Although Reef Check is an ecological survey protocol, it is primarily designed to track human impacts. If turf algae are allowed to grow, due to a combination of high nutrients (fertilizer) and low herbivory (algae eating), then the algae can become an important indicator of human impacts – mainly sewage pollution and runoff from agriculture. It is the unbalanced ecological condition of unchecked algal growth that is of interest to Reef Check, because this is the indicator of human impacts. So rather than monitoring the normal balanced condition of turf algae – Reef Check tracks out-of-control algal growth – which we call Nutrient Indicator Algae (NIA). In other words, presence of turf algae is the normal condition so is not counted. When it grows above 2.5 cm then it is counted to indicate the above problems (NIA). As such, it is an indicator of high inputs of the nutrients phosphorus and nitrogen and low numbers of herbivores.
|OceansWatch Gears up for Busy Reef Check Season in Melanesia|
By OceansWatch's Jane Pares
OceansWatch has now successfully completed two seasons in the SW Pacific and is getting ready for its third since the founding of the charity at the end of 2007.
OceansWatch originally teamed up with Reef Check back in early 2008 when Reef Check Australia’s Jos Hill ran a training programme for ten members and trustees in the Ha’apai Islands of Tonga. Since then OceansWatch teams have run Reef Check transects in Vanuatu, the Solomon Islands and Papua New Guinea.
OceansWatch has been building relationships with coastal communities in these countries and working together with them to create sustainable livelihoods. The teams arrive in the islands by yacht which immediately gives them and the villagers a shared connection with the sea. The marine life in their surrounding seas is a vital source of protein for these communities, many of whom are keen to manage their fishing activities so that their food stocks remain abundant.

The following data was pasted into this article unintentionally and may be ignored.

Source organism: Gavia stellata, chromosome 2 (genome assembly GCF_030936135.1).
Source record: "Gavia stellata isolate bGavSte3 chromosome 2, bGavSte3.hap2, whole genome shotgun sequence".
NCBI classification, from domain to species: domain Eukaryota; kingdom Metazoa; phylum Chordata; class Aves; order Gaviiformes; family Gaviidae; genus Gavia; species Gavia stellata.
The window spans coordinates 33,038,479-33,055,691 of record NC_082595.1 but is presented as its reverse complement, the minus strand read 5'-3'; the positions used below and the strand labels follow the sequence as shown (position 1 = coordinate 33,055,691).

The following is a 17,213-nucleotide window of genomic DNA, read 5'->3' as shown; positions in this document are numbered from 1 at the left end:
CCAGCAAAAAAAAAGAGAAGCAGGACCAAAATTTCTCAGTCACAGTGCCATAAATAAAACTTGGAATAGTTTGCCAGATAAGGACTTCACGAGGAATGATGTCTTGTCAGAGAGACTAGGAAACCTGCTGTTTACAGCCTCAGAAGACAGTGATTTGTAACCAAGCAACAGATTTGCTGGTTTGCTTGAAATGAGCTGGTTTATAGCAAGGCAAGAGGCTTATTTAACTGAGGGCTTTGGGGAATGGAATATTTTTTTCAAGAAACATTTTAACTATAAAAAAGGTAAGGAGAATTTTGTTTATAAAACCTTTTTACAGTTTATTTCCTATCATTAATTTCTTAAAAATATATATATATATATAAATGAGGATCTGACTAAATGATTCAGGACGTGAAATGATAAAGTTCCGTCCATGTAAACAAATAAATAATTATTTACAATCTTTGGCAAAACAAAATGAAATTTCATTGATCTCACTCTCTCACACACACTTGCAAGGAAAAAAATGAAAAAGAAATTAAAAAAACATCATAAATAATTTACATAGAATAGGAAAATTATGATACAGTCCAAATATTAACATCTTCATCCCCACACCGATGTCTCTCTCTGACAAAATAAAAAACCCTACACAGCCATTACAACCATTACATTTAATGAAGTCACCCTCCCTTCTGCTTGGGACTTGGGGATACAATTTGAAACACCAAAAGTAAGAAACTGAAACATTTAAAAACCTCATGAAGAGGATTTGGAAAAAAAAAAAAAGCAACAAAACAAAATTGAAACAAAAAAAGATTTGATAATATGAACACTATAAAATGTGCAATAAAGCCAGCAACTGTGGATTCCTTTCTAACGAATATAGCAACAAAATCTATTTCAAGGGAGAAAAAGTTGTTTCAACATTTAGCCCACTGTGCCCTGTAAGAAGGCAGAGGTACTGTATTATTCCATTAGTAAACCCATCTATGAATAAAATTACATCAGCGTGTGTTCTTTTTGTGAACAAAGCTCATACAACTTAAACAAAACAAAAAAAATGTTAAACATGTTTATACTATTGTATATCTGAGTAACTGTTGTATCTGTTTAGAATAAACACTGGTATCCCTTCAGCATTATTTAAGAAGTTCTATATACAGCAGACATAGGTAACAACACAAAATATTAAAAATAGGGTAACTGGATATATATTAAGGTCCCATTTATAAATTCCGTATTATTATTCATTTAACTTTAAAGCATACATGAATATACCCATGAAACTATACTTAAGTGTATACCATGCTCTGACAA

In consultation with locals, OW teams have been conducting Reef Check surveys and sharing the results with the villagers. This has inspired some of the communities to create Marine Protected Areas (MPAs). At Tehakatu’u on Rennell Island in the Solomons, OceansWatch helped the community set up a 40ha MPA which is currently before the Solomon Islands Fisheries Department for approval.
They have also been able to introduce quite a number of locals to the RC survey techniques, as well as training some in SCUBA.
During the 2009 season (June – October) the following Reef Check surveys were completed:
People introduced to Reef Check survey techniques:
Looking ahead to the 2010 season, OceansWatch will be heading back to Vanuatu, PNG and the Solomon Islands where they will be continuing their Reef Check surveys with local communities as well as training locals in SCUBA.
“Moksha” a Hanse 540 has very kindly been loaned to OceansWatch for the coming season. She will be the OceansWatch lead boat for PNG and the Solomons. She joins Magic Roundabout (MR), a 34ft Sweden, who is on long term loan and our dearly loved flagship! MR will be leading projects in Vanuatu.
In addition to Moksha and MR there will be a variety of OW members’ yachts joining projects throughout the season.
You are welcome to follow the projects and read in more detail about OceansWatch through our website www.oceanswatch.org